Deputy Editor at the Royal Society of Chemistry in Cambridge

     
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Ruth Docherty, Managing Editor of the British Dental Journal based at Nature Publishing Group in London
Ruth Docherty
Managing Editor of the British Dental Journal
based at Nature Publishing Group in London

It's not easy to find a job that utilizes your specialist knowledge as a PhD holder yet also provides a progressive career path. Many are looking outside the academic world for a rewarding career.

Ruth Doherty, Deputy Editor at the Royal Society of Chemistry in Cambridge, is one such person. Having obtained her PhD in Organometallic Chemistry at the University of Bristol in Professor Paul Pringle’s lab, Ruth entered the world of academic publishing. As of February 2012, Ruth has been the Managing Editor of the British Dental Journal based at Nature Publishing Group in London.

“I wanted to work in a field I knew well and I loved carrying out research,” Ruth explains regarding her move away from academic work. “Although I considered post-doctoral postitions, I didn’t ultimately see myself working in academia in the long term so I made the decision to look for other types of work early on.”

On working as a Deputy Editor

Regarding her current role as a deputy editor in academic publishing, Ruth says that “it involves commissioning articles for and promoting three journals for the Royal Society of Chemistry. I would say it’s a really varied role including developing strategies, some science writing and marketing. .”

Among other duties, being a deputy editor requires meeting and networking with academics and writers. It also demands promotional campaigns using social media such as Facebook, LinkedIn and Twitter etcetera. “At the same time”, Ruth continues, “my job definitely uses my knowledge of chemistry, which academics and others involved in the journals respect. Science is like a language – it has its own vocabulary and it is important to know and understand that, especially when networking with people from the academic world at conferences, which is where my PhD is particularly useful.”

On working in the Charity Sector for the RSC

“I got this job through the Graduate Trainee Scheme at the RSC.” This programme involves attending an assessment centre, group assessments, personal interviews and tests, among other things. “Following acceptance to the RSC, there is a year long period of training, and a 9-month probation term,” Ruth explains. “The training here is excellent, and there are many opportunities for promotion and for sideways moves within the charity.”

Although there is a lot of movement within the organisation, Ruth describes the role as being very secure. As one of Britain's major charities, the RSC is known for its excellent standards as an employer. “There is a really dynamic atmosphere. Everyone works together, with an emphasis on ideas and innovation. There are also a lot of young people working here, so there is lots of social stuff for after work.”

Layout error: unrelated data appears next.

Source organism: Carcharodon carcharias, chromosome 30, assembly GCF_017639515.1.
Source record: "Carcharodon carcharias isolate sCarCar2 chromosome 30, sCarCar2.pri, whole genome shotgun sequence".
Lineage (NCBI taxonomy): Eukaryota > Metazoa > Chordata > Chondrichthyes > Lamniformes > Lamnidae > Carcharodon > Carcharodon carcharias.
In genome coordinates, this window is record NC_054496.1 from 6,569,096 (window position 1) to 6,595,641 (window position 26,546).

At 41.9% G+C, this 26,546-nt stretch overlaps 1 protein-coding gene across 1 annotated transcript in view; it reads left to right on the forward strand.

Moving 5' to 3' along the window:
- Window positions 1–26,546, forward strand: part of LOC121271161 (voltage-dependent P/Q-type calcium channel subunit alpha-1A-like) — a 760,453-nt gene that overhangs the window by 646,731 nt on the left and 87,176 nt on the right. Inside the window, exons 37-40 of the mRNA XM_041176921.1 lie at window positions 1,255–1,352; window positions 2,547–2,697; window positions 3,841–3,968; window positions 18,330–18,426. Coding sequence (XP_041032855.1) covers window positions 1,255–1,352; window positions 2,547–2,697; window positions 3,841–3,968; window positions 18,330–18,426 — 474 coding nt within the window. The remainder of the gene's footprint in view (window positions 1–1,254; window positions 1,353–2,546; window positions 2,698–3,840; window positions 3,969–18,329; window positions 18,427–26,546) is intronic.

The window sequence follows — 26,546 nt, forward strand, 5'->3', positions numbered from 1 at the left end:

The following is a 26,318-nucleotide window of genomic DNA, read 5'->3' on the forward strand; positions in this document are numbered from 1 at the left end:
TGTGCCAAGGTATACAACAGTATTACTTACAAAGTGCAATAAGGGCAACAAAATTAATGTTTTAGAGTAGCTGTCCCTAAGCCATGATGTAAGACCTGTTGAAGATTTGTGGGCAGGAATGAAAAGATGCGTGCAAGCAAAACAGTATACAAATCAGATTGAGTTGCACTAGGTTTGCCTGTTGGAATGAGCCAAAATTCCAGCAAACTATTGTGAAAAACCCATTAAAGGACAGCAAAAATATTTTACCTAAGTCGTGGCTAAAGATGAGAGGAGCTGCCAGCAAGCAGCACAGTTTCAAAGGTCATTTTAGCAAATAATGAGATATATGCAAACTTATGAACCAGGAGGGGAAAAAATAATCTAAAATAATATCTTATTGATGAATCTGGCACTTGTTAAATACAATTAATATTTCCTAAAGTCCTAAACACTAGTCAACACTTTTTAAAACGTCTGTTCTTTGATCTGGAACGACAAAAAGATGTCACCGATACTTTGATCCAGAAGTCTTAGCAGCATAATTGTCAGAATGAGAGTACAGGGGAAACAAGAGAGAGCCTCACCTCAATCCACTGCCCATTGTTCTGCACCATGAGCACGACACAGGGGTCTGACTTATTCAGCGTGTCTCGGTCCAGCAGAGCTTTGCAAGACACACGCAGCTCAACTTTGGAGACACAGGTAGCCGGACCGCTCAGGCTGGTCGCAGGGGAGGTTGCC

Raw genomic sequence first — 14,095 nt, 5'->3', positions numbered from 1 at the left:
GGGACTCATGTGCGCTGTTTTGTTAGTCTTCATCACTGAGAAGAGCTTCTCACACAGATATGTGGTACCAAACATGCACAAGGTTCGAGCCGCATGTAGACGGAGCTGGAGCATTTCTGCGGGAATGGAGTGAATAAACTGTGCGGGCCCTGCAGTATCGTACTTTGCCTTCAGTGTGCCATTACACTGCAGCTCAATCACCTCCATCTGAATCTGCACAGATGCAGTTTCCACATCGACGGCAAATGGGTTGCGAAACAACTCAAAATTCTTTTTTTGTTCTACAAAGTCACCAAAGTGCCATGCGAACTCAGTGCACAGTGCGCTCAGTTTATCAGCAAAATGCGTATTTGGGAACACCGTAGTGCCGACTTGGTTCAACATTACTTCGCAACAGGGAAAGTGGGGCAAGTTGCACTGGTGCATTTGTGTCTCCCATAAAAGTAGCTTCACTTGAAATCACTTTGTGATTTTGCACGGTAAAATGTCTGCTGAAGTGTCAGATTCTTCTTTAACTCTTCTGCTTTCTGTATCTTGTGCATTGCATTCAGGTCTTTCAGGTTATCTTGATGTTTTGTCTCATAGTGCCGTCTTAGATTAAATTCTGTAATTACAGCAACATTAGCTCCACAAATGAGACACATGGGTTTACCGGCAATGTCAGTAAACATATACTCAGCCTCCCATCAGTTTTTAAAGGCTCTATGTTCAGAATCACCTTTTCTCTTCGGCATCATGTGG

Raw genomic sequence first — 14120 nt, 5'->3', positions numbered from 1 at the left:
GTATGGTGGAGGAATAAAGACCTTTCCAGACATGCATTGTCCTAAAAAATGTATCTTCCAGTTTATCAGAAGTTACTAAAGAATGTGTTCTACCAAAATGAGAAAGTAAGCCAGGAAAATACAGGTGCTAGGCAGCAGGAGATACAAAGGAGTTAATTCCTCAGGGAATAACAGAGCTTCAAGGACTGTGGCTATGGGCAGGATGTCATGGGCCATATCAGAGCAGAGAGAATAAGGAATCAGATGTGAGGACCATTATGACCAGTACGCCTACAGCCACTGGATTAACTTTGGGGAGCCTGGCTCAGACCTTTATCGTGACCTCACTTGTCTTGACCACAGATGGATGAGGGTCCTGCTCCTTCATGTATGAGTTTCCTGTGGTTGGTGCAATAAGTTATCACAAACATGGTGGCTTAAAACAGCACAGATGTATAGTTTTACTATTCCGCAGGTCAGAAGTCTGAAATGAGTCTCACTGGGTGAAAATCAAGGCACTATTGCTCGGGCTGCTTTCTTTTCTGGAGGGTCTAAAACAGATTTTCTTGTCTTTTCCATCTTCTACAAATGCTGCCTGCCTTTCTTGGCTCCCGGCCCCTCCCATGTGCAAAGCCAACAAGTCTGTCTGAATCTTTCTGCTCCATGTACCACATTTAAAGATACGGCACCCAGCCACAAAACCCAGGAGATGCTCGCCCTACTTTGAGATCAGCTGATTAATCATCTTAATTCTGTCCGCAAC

On finding work outside of academia and job hunting

Some might be concerned that their specialist knowledge and skills as a PhD student could be squandered outside of academia. Ruth maintains that it is “definitely a challenging environment to work in. You have to be creative and innovative, especially when it comes to attracting new authors and dealing with academics.”

“My job requires that I keep on top of developments in the scientific world, and my research skills are definitely put to good use,” Ruth continues. “In fact, transferable skills are very important when it comes to job hunting.” She is adamant that PhD students have skills that appeal to employers. “You get a lot of skills from doing a PhD – not least time management, and conducting experiments. My advice is to be aware of what you've got to offer. In cover letters and interviews, you should spell it out – don't be embarrassed!”

She also lists teamwork, creativity and problem solving, and use of initiative as vital skills that all PhD students should have.

A career path, of course, is not always clear from the beginning. “If you're not sure what you want to do, get some work experience.” Speaking to someone who works in the job you are interested in is good.” Where can you find such people? “The Careers Service at your university can put you in touch with alumni who are key source of useful information before you go ahead and make it your career. I would also recommend voluntary work – blog writing, or contributing to a newsletter.”

Making the move from student to employee is a big one. Ruth says that “working in an office was quite different to the lab. I wasn't prepared for that.” But when asked if she would consider working in academia, she replies, “Personally, no. I enjoy working in publishing.”

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